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News & Editorials


Reprinted from "MEDIUM RARE"
Jim Rarey

May 2, 2001


In 1847 the Communist League commissioned Karl Marx and Frederick Engels, to write a detailed theoretical and practical program for the Communist League. The resulting publication was the Manifesto of the Communist party, commonly called the Communist Manifesto.

In the manifesto, Marx and Engels lay out a series of steps to be followed to institute socialism in individual countries. The prefacing remarks include, "Of course, in the beginning, this cannot be effected except by means of despotic inroads on the right of property..." It continues, "These measures will of course be different in different countries. Nevertheless in the most advanced countries, the following will be pretty generally applicable."

1.. Abolition of property in land and application of all rents of land to public purposes.

Can there be any doubt that the drive to lock up public and private property as "wilderness" preserves is a part of this step. While allowing individuals to retain "title" to property, the government is denying its use to the owners.

b.. A heavy progressive or graduated income tax.

Accomplished in 1913.

3. Abolition of all right of inheritance.

They are not quite there on this one, but the "death tax" currently being contested in Congress was the first step toward accomplishing this goal.

1.. Confiscation of the property of all emigrants and rebels.

The first large instance of this was the confiscation of the property of American citizens of Japanese descent during World War II. Current drug confiscation rules allow the government to take property without due process of anyone "suspected" of drug involvement. Also, under the RICO statute, property can be confiscated if the accused cannot prove it was not acquired with funds derived from illegal activity (a virtual impossibility).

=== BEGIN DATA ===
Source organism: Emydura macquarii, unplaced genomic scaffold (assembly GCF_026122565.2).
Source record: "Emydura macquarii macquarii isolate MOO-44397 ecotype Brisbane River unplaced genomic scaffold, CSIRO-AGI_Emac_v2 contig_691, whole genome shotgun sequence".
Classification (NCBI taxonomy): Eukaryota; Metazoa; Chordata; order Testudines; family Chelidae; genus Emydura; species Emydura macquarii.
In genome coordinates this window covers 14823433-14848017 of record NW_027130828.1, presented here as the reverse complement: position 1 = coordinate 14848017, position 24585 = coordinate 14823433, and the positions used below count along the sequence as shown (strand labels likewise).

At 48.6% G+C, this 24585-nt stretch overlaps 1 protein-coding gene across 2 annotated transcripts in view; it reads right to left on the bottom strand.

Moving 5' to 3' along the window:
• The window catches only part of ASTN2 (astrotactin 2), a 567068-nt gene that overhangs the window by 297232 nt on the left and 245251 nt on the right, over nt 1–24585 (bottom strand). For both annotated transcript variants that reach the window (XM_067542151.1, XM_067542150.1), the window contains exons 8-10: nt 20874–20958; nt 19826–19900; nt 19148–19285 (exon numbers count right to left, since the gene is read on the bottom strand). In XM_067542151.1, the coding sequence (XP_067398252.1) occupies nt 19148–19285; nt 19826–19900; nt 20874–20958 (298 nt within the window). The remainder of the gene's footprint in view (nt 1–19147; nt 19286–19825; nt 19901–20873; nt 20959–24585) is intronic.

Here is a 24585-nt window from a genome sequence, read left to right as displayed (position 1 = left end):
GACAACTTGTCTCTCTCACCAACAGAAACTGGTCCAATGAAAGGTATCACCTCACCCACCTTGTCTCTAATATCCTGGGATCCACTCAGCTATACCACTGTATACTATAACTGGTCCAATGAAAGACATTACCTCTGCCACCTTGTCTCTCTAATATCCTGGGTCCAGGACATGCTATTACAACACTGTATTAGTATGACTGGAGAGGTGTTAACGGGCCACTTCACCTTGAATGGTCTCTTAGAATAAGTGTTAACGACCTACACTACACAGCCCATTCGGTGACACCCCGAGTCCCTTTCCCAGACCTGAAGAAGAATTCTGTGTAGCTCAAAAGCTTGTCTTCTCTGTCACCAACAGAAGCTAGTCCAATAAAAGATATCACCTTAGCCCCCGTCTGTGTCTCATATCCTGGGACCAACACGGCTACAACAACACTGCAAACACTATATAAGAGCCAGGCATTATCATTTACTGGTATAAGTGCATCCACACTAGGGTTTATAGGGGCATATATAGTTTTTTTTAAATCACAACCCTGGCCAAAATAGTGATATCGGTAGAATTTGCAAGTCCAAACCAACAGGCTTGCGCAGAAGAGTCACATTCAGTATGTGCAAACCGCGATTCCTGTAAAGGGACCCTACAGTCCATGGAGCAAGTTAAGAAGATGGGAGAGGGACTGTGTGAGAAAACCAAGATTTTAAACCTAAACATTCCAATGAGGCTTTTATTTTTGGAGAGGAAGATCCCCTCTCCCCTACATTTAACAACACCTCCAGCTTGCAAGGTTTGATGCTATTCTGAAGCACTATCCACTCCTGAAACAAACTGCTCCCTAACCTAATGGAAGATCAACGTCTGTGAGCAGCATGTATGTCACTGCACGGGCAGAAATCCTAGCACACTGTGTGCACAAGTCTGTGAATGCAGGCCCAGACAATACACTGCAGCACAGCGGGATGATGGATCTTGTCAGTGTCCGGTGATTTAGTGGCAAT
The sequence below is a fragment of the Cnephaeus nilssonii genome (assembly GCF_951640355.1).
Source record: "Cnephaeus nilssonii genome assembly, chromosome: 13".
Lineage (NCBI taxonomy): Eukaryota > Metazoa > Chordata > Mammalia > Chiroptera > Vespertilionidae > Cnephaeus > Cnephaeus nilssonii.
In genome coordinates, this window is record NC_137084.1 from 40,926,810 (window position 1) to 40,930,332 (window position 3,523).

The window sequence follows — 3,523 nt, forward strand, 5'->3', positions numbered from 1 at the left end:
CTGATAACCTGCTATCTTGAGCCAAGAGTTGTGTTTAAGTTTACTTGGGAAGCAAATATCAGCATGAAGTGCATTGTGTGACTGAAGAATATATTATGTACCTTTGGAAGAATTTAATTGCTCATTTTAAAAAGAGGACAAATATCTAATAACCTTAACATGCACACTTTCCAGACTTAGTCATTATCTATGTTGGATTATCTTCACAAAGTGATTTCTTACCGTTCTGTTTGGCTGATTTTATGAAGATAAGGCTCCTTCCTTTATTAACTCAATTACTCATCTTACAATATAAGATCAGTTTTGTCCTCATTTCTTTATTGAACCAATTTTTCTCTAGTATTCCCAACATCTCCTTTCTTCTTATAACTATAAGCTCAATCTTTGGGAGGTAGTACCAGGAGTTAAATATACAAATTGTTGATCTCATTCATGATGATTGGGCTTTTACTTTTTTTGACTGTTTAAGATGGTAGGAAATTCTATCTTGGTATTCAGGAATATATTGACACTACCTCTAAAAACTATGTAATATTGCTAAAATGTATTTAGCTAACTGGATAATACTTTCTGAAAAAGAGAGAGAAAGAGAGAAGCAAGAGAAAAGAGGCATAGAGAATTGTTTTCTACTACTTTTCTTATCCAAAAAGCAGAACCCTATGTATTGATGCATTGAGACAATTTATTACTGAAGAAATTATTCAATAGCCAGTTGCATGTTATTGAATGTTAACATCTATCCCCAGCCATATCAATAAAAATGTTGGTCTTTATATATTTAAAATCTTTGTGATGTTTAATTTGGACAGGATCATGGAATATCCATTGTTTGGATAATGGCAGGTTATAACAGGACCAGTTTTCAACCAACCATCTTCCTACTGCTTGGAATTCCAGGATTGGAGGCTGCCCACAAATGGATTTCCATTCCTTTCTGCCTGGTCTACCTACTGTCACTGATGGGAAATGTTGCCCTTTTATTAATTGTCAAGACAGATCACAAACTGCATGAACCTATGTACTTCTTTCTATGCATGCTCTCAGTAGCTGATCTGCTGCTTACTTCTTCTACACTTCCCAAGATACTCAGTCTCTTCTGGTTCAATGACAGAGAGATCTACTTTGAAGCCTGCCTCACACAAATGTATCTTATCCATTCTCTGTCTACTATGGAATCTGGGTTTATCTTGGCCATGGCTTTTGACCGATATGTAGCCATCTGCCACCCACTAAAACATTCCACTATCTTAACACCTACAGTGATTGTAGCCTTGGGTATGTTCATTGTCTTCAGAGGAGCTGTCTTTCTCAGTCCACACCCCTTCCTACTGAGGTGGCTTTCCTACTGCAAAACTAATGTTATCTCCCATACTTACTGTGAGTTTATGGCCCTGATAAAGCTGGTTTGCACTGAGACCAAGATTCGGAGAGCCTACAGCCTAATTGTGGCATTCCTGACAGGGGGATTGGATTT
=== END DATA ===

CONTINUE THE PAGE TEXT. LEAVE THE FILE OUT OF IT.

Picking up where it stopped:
b.. Centralization of credit in the hands of the State, by means of a national bank with State capital and an exclusive monopoly.

Accomplished in 1913 with the establishment of the Federal Reserve Bank.

c.. Centralization of the means of communication and transport in the hands of the State.

This may be the most vexing problem for the would be "managers" in the government. Certainly the establishment has de facto control of the major media. However, the proliferation of cable TV and especially the Internet, has them scrambling. But they're working on it.

d.. Extension of factories and instruments of production owned by the State; the bringing into cultivation of wastelands, and the improvement of the soil generally in accordance with a common plan.

The United States government is the single largest employer in the country. It controls another large segment of industry through government contracts and the rest of industry is heavily regulated. The Army Corps of Engineers is heavily involved in "wasteland" management. The Department of Agriculture has virtual control of farming through subsidies and land use regulation.